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Facebook adds support for Apple Live photos

Facebook has just added support for Apple’s Live photos, and the world just got a little more Harry Potter-esque!

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Apple and Facebook, sittin’ in a tree

Apple got a big boost from Facebook recently, as the social networking giant announced it’s begun introducing support for Live Photos on its app for the iPhone and iPad.

Apple debuted Live Photos just under 3 months ago with the rollout of the iPhone 6s. When you snap a picture with Apple’s iPhone 6s or 6s Plus, you get a Live Photo by default.

The feature results in an image that includes about 1.5 seconds of motion and audio before and after you pressed the shutter button, capturing a moment in action. The resulting action moment is reminiscent of the living portraits of “Harry Potter.” While Apple prefers not to call the results a video, these Live Photos are essentially tiny videos in a proprietary file format.

Yahoo’s Tumblr service already supports Live Photos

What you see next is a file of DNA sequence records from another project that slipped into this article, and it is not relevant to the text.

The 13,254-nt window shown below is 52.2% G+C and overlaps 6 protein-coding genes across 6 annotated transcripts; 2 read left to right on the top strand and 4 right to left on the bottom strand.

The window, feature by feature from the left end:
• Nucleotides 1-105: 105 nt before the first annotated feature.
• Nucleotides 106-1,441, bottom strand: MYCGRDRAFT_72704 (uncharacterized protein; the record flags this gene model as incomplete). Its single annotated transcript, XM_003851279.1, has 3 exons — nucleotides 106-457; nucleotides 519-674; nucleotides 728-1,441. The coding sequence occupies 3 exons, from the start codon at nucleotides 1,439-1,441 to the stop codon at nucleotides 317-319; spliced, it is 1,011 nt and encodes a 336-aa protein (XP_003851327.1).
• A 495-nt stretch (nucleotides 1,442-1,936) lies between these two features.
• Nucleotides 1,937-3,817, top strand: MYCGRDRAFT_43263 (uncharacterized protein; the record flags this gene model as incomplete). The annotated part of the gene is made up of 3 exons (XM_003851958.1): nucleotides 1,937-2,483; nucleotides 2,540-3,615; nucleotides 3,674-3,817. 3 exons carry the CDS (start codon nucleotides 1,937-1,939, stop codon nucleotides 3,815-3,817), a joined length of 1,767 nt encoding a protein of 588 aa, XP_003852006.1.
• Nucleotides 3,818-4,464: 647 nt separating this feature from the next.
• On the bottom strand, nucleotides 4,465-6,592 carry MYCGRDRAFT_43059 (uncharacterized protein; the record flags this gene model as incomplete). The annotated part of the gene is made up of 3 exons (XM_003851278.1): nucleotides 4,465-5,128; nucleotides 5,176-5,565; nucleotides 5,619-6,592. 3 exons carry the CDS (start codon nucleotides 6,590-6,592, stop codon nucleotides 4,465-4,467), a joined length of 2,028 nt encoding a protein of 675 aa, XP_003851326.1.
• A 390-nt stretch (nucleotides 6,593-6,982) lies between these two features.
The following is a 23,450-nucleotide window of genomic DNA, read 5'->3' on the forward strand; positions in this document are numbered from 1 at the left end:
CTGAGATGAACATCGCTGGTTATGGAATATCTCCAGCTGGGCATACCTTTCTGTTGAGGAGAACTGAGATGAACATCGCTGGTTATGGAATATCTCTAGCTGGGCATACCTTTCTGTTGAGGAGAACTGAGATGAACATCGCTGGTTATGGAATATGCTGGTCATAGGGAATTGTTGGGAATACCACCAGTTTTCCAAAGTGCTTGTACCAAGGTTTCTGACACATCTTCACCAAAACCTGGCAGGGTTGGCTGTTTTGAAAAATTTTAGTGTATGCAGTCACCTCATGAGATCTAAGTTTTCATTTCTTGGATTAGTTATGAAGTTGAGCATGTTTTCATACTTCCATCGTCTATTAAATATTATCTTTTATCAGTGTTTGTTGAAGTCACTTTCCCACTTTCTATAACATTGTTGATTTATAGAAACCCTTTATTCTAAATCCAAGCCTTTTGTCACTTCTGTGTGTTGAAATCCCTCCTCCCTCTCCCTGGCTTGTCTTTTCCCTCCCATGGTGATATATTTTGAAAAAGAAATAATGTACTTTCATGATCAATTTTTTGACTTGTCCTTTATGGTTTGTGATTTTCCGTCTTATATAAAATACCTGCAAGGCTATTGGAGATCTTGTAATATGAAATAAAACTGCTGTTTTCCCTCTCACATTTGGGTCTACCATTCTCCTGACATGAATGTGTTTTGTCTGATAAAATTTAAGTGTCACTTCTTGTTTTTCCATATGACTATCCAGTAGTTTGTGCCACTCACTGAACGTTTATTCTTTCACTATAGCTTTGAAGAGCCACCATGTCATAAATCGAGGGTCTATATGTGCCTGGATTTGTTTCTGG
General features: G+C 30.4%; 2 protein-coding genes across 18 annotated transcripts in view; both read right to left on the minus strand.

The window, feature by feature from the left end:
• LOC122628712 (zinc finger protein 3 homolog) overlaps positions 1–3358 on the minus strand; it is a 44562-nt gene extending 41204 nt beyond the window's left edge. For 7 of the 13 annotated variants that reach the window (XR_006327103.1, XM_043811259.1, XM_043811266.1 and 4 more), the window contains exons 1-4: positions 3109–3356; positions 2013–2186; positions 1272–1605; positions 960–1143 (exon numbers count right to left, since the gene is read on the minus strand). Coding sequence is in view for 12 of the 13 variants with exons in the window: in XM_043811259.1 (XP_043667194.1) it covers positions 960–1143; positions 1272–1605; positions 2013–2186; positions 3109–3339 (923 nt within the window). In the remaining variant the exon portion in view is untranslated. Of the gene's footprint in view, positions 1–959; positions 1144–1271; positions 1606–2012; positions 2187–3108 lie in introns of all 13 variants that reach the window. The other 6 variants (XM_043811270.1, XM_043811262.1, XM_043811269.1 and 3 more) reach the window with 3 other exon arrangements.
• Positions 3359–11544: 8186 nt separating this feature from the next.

And now these tiny videos are getting easier to share on social media. Facebook is adding the ability to share Live Photos. There’s little difference between uploading a Live Photo and a regular picture. In fact, it’s identical, aside from one extra step.

Simply open the Facebook app on your iPhone 6S or 6S Plus and tap the camera button. If a photo in your camera rolls happens to be Live Photo-enabled, a “LIVE” box will appear in the bottom right; tap that, and the image will upload as a Live Photo. Don’t tap it, and only a still image will go up.

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You will have to tap that label manually for each Live Photo. You can add a message or description and hit the Post button to upload your Live Photos to Facebook. Because Live Photos include 1.5 seconds of audio and video before and after you hit the shutter button, make sure there isn’t anything that was accidentally captured you don’t want to make public.

The feature will be available to just a small percentage of members at first, and will gradually roll out to more in the coming weeks. Users included in the app rollout are running iOS 9 and can view others’ shared Live Photos. For now, those with Android phones, Macs or Windows PCs will simply see a static picture.


Written By

Nichole earned a Master's in Sociology from Texas State University and has publications in peer-reviewed journals. She has spent her career in tech and advertising. Her writing interests include the intersection of tech and society. She is currently pursuing her PhD in Communication and Media Studies at Murdoch University.

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